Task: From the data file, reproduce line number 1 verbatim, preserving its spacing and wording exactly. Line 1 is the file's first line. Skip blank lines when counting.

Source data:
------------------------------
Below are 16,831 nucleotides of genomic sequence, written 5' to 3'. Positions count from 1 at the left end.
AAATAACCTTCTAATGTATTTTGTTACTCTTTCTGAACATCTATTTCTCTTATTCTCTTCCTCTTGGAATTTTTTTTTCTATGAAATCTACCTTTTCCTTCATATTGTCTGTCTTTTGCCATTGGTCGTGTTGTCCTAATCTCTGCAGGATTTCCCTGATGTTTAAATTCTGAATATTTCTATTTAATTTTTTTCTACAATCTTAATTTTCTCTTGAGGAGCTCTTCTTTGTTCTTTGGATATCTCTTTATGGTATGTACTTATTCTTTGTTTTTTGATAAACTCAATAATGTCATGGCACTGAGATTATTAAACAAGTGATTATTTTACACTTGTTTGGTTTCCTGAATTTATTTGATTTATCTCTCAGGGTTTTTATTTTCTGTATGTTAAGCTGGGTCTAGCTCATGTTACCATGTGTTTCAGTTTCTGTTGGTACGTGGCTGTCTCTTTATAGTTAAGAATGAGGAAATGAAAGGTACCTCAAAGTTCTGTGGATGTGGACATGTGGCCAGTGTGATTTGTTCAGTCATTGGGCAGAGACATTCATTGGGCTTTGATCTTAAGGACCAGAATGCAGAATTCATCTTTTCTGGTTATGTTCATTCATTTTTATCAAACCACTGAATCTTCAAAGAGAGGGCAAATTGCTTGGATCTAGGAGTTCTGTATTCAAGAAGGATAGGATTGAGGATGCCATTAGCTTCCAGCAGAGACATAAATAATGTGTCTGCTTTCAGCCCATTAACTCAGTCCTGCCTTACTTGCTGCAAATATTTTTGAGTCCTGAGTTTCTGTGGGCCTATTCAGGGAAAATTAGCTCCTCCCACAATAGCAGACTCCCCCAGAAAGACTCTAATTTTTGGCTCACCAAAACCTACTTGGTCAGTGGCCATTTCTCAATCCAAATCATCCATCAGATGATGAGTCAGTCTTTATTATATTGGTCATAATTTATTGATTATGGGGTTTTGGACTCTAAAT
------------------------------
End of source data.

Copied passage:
Below are 16,831 nucleotides of genomic sequence, written 5' to 3'. Positions count from 1 at the left end.